Fancy shapes: Diamonds cut so as to maximize the weight of the diamond as well as keep the dispersion of light at a quality level. Generally, a fancy shape includes every shape except for the round.
Feather: A small fracture or imperfection in the diamond. It is caused by stress from underground. It could start on the outside or the inside of the diamond and can grow with wear.
Finish: Any part of the diamond that is not natural to its appearance. Finish describes things added by a diamond cutter.
Fluorescence: The glow a diamond gives off when it is under a blacklight or other sort of long-wave ultraviolet light. Typically, it is not noticeable under normal lighting conditions.
Gemological Institute of America: A non-profit group that has been grading diamonds since 1931. It was founded by Roger Shiply.
Girdle: Graded by thickness, it is the outline of the shape of a diamond.
Good Cut: This cut typically represents the top 25% of quality diamond cuts. Generally, it reflects almost all of the light that enters the diamond at any given angle.
Growth/Grain lines: An imperfection within the diamond. They are created by an irregular crystallization when the diamond is formed and can be colorless, white or colored. Colorless grain lines are traditionally not noticed unless there are a mass of them in one area of the diamond.
Gypsy Setting: A setting of diamonds that appear to be just thrown onto the ring. They are attached strongly, but to an untrained eye, they appear to be just floating on the band or metal surface.
Ideal Cut: Merely the top 3% of quality diamond cuts. It is very rare and will reflect the majority of the light that enters the diamond at any angle.
Illusion Setting: This is a setting that allows for a smaller diamond to look much larger than it is in reality. It utilizes a metal ring to surround the girdle of the diamond in order to create a bigger outline of the stone.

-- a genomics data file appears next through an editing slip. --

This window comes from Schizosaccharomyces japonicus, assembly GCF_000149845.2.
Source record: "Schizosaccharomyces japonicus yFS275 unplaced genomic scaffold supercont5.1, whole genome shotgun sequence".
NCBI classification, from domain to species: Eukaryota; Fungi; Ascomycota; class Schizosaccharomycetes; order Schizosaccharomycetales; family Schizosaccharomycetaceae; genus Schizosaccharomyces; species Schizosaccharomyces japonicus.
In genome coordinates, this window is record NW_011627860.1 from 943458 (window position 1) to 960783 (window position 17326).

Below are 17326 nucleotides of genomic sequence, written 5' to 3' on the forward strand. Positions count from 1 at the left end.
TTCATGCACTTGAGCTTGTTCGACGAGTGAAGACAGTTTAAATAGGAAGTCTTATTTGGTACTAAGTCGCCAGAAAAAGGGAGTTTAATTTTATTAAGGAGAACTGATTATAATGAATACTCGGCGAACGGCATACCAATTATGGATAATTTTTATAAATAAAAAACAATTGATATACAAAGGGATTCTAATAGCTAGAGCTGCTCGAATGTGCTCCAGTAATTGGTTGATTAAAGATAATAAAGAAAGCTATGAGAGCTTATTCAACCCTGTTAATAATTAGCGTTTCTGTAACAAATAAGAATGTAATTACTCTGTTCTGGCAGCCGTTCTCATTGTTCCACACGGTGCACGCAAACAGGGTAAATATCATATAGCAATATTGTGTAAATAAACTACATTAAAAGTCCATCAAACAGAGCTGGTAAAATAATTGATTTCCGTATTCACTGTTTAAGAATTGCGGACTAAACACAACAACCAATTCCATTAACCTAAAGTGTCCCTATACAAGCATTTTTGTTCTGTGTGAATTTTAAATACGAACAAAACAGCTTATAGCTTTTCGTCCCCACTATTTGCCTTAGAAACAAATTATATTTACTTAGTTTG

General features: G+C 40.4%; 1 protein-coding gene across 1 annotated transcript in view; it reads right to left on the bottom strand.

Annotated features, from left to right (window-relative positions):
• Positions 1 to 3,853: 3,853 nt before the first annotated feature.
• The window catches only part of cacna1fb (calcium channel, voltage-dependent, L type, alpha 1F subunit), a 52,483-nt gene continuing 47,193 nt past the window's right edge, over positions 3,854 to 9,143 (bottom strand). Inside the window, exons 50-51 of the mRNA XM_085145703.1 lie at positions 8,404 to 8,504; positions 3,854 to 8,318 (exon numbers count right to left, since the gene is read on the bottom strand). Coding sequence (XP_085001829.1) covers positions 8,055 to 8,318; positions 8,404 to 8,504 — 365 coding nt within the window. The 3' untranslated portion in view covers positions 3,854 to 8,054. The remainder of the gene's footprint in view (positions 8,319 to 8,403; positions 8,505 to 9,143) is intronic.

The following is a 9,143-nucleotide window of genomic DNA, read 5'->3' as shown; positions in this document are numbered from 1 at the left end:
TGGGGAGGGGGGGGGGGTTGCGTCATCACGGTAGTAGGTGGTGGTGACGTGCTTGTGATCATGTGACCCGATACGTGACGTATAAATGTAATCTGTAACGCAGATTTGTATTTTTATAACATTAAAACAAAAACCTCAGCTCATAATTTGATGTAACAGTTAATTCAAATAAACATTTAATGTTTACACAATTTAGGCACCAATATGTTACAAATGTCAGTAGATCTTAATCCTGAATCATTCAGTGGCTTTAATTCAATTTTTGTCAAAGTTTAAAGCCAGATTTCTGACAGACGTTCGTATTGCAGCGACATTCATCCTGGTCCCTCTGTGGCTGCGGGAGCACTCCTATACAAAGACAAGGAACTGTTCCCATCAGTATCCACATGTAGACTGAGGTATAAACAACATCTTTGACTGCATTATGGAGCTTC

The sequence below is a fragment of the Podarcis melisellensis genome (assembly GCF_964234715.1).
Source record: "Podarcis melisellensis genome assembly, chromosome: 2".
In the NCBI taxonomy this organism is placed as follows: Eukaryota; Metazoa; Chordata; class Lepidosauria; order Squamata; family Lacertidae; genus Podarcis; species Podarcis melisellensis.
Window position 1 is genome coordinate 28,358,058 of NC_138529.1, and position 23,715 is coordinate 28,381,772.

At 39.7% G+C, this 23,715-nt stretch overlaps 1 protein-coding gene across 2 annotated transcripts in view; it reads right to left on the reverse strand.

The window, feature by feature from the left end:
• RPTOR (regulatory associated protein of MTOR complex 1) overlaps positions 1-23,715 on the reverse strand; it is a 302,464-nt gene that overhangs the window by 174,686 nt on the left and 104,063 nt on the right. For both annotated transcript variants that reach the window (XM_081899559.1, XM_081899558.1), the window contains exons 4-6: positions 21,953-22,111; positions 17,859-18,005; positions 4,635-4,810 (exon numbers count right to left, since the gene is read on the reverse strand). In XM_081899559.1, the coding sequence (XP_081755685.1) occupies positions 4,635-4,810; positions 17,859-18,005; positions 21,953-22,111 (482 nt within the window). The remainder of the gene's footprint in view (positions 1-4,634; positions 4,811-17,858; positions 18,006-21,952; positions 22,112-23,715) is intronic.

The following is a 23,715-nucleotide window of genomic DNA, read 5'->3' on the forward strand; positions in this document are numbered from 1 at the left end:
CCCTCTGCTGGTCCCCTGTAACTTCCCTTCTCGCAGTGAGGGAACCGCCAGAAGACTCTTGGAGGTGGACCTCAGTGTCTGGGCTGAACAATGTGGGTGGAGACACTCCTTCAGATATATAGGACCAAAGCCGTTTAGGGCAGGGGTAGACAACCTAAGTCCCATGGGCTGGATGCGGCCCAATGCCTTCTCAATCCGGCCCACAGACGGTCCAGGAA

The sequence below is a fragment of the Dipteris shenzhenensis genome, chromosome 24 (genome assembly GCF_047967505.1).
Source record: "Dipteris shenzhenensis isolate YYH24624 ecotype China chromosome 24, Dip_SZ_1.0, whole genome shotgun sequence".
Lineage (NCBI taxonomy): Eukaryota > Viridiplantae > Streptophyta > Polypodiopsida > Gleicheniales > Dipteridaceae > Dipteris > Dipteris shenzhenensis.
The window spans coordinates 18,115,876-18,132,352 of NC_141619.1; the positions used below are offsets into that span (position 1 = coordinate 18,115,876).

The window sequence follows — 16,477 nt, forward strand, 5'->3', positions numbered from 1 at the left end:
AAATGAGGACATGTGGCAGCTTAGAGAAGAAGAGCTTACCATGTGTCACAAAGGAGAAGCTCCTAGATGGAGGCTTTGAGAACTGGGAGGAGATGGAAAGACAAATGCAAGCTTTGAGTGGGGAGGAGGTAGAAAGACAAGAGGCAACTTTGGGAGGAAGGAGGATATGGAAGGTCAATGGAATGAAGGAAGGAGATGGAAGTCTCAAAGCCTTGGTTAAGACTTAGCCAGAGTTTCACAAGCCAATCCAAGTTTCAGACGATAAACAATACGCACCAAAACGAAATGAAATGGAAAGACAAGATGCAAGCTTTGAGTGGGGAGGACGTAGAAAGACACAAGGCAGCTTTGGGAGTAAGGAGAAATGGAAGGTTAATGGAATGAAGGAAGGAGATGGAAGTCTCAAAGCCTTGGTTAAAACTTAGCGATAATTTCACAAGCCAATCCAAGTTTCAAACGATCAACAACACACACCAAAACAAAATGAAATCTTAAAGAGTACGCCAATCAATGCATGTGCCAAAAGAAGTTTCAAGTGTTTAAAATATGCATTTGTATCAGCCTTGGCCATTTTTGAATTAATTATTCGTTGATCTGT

Inclusions: Any imperfection that gets inside a stone and is trapped during the formation. It can be enclosed inside the stone or it can also rise to the surface.
Marquise shape: Created by King Louis XIV, it is often called a boat-shaped diamond because of its long shape and pointed ends.
Mixed Cut: The mixed cut is a combination of the step cut and the brilliant cut. It emerged in the 1960’s and is now traditionally used for the princess cut.
Pavilion: The portion of the diamond that is below the girdle.
Point: Another way to determine the weight of a diamond; a point is worth 1/100th of a carat.
Polish: Blemishes that don’t count against the clarity of a diamond when it is being graded.
Poor Cut: Any diamond that is cut in such a way that it loses most of the light that tries to pass through the stone. It will generally not be dispersed out of the diamond.
Princess Cut: The most popular non-round cut diamond. It is typically a square with a mixed cut.
Prong/Claw Setting: A setting that uses metal prongs or claws to support the diamond. They are traditionally put specifically on the corners to protect them or in other places that might be vulnerable to damage.
Proportion: Measurements that include depth percentage, table size, girdle thickness and ratio to determine what grade to give the cut of the diamond.
Radiant cut: More often than not a rectangle, the signature of a radiant diamond would be its blocked corners.
Scintillation: How intensely the light will sparkle in a diamond as it is moved.
Shallow cut: A cut which will allow light to escape out the bottom of the diamond.
Shape: The style the diamond is cut in (ex: heart, radiant, emerald, round, etc.)
Sparkle: A diamond sparkles through scintillation and brilliance. These factors can vary, affecting how much and how frequently it sparkles.
Step cut: A cut that uses few facets in such a way that they appear to be steps leading up to the table of the diamond.
Symmetry: Symmetry has a great impact on the final grading of a diamond. It involves everything being equal on the diamond all around the center. They get graded from extremely poor to excellent.
Table facet: A table facet is the largest facet, located at the top of the diamond.
Table spread: The width of a table facet.
Tension setting: A setting that uses no prongs to secure the diamond in place. Instead it presses either side of the band against the diamond, giving the illusion that the stone is floating.
Trillion shape: A triangular shaped brilliant cut with slightly curved sides and culet facets.
Very good cut: The top 15% of quality diamond cuts. A cheaper version of an ideal cut, it also reflects most of the light passed through the stone.
Well cut: Reflects the maximum amount of light that is entering the diamond. This allows the diamond to sparkle as brilliantly as possible.